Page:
Thousands of Cubans took advantage of what appeared to be a diplomatic tiff during the weekend to pour into the Peruvian Embassy compound in Havana to seek asylum.

The massive turnout threatened to create hazardous conditions for those seeking refuge as the supply of food and drink and the sanitary situation were becoming critical, according to reports from Havana and from Lima, the Peruvian capital.

The rush to the embassy apparently was triggered by a chain of events that started Tuesday, when a group of Cubans seeking asylum crashed their bus into the embassy grounds and a police officer was killed in a cross fire. On Friday, Cuban authorities withdrew guards from the outside of the half-acre compound and Saturday they announced that those seeking asylum would be allowed to leave.

Peruvian officials in Lima said 8,000 to 10,000 Cubans had come in by yesterday afternoon, but an Agence France-Presse report from Havana estimated the crowd at 5,000 when the Cuban police finally cordoned off the area.

"There are people in the branches of the trees, on top of the destroyed iron grating and even on the roof of the embassy," a Peruvian spokesman in Lima told news agencies. "We have been informed that there's virtually not enough room for a single other person in our embassy."

Cuba said Saturday that there would be no reprisals against those seeking emigration at the embassy and those on the grounds would be allowed to leave the country if they secured permission from Peru. This offer was also directed at a handful of Cubans who have taken refuge at the Venezuelan Embassy recently.

The announcement, however, specifically denied the exit privileges for those who had entered the foreign embassies by force, apparently referring to about 40 dissidents who have sought refuge in the last year by crashing through embassy gates.

Peru yesterday sought aid from other diplomatic missions in Havana, the United Nations High Commissioner for Refugees and the International Red Cross, according to a statement released in Lima.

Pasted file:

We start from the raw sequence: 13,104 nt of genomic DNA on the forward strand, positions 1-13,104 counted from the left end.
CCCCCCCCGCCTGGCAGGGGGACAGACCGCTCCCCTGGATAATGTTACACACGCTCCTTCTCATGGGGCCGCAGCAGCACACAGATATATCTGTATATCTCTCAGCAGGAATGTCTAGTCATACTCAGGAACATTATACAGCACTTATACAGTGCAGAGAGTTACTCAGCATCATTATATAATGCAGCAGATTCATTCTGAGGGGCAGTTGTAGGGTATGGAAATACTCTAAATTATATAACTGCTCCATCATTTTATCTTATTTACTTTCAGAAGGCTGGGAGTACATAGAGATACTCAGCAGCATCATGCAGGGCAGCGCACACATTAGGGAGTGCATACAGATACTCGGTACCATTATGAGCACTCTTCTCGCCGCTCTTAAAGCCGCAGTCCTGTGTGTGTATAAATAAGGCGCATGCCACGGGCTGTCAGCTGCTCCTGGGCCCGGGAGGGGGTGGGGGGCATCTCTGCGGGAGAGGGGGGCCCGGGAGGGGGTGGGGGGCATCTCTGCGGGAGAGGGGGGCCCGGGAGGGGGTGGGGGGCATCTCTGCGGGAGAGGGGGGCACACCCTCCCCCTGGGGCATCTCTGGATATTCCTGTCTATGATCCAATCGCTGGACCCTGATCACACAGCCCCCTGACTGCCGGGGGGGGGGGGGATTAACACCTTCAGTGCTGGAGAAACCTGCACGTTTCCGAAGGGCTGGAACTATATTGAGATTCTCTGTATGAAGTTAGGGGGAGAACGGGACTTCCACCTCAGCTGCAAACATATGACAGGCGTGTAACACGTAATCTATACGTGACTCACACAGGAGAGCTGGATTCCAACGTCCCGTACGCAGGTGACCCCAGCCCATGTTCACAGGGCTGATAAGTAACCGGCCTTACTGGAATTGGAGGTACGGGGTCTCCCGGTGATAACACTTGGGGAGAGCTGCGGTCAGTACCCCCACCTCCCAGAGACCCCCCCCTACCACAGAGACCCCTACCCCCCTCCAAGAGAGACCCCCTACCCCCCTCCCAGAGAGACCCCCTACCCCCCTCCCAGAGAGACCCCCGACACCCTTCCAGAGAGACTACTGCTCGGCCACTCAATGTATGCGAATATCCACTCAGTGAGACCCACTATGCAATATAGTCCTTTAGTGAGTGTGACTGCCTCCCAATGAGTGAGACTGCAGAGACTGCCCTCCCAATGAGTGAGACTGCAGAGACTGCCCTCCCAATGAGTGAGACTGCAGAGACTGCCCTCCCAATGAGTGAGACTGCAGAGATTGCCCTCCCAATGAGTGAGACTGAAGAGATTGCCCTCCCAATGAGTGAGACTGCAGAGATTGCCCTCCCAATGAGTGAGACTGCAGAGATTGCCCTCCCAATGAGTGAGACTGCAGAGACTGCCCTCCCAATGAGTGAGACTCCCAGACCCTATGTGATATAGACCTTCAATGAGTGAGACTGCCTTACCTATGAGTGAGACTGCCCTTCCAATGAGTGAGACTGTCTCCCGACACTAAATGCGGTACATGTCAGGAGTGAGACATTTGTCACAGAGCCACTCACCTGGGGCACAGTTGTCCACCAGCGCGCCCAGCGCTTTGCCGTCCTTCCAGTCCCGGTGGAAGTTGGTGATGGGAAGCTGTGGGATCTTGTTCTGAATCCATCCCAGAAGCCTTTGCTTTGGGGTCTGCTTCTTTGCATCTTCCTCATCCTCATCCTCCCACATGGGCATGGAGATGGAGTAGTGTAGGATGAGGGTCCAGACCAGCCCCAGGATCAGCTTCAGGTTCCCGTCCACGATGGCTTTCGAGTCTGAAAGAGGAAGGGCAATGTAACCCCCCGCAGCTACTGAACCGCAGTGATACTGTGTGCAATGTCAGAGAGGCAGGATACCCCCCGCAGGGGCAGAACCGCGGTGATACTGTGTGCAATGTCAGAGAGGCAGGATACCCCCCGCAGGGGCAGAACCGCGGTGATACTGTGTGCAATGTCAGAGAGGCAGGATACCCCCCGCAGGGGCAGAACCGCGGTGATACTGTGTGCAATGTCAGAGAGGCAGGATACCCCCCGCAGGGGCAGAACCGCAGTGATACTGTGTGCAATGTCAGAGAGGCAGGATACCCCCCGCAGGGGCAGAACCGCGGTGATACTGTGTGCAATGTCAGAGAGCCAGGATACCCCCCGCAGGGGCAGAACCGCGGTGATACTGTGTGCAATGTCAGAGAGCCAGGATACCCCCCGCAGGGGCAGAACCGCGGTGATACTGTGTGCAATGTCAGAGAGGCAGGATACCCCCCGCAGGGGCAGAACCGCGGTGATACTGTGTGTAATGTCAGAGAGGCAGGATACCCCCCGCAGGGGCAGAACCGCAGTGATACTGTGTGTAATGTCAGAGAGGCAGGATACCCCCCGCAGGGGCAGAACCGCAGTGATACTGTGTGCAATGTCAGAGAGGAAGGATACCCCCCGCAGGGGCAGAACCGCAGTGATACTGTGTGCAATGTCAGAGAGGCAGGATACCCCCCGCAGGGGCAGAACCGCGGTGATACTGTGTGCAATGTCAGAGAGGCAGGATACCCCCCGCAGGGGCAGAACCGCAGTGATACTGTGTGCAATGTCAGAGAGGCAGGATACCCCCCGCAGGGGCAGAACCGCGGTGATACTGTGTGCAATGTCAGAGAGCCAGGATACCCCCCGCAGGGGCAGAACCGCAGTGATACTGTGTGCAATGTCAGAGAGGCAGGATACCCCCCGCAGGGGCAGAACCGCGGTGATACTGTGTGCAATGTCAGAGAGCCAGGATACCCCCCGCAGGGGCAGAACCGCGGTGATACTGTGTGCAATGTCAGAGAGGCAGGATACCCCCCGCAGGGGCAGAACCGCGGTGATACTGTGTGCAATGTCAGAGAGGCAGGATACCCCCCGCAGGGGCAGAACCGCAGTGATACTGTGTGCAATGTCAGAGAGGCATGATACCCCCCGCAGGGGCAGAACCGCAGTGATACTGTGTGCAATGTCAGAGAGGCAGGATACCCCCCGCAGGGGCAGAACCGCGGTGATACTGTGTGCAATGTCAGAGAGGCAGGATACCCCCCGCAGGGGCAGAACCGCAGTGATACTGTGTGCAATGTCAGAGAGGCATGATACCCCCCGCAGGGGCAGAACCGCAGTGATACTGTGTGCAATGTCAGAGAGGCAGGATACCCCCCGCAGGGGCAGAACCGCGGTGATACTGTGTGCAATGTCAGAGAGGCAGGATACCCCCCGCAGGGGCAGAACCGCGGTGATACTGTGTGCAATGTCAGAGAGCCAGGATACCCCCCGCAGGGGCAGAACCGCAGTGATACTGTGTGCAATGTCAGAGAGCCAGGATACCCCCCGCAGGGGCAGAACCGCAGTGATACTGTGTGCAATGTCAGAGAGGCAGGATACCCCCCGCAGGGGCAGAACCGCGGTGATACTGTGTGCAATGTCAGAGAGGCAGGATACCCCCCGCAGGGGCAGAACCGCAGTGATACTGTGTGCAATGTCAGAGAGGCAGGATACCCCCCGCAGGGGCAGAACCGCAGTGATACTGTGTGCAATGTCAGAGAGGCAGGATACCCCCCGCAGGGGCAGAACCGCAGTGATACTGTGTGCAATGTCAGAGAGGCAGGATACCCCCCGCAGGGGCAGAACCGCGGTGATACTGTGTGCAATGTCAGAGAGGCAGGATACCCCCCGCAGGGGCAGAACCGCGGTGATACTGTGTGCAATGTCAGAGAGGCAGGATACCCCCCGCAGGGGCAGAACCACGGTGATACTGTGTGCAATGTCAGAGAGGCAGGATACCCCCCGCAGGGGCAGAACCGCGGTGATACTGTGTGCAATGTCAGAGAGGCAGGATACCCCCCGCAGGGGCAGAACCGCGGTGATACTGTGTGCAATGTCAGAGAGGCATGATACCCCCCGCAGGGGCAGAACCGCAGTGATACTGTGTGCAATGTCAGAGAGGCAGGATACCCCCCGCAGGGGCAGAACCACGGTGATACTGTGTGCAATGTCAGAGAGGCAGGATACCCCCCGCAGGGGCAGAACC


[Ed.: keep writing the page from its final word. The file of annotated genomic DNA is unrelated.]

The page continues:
Peruvian Foreign Minister Arturo Garcia y Garcia was quoted by United Press International as saying, "Peru alone cannot in the short range mobilize that amount of people. That is why we are seeking international solidarity, but will do everything possible to place them abroad."

Officials in Washington said the United States had not been approached to take some of the refugees, apparently because many Cuban dissidents already are allowed to emigrate here. The United States accepted between 9,000 and 10,000 Cuban emigres since early 1978, one official said. He classified most of them as political prisoners and their families, as well as relatives of Cubans who had already emigrated.

Observers said the announcement by President Fidel Castro's government could be a result of the Cuban belief that Venezuela and Peru encourage dissatisfied Cubans to leave by granting asylum to those who make it into their embassies. By opening the doors to such large numbers, the Cubans appeared to have turned the tables on the two countries, which have long defended the cherished Latin American tradition of political asylum but were not ready to deal with such large numbers of refugees.

A U.S. official expressed surprise at the high number of Cubans that moved into the embassy grounds but said the Cuban decision to let them go was not uprecedented since Cuba has been relatively liberal with exit visas.

Most of those seeking asylum are believed to be relatives of Cuban emigres or those dissatisfied with conditions caused by the failing Cuban economy.

Cuba, in the past, has accused Peru and Venezuela of encouraging acts of violence against embassies in Havana by granting asylum to the Cuban dissidents. Both countries have denied the charges.

Recently, the government assigned the guards to the embassies in Havana by granting asylum to the Cuban dissidents. Both countries have denied the charges.

Recently, the government assigned the guards to the embassies to discourage the flow of Cubans seeking refuge. But after the guard's death last week, Cuba withdrew the forces, apparently in disgust.

Since December, 18 Cubans have forced their way into the Venezuelan Embassy and 23 had taken refuge in Peru's mission. Eighteen Cubans were allowed to leave Havana for Caracas last year after forcing their way to asylum.

Guards continued to be posted around the Venezuelan Embassy throughout the week and no Cubans were reported to have sought asylum there during the weekend.

Officials in Lima said that government supporters gathered outside the embassy compound in Havana, throwing sticks and stones at those seeking asylum and injuring a number of people.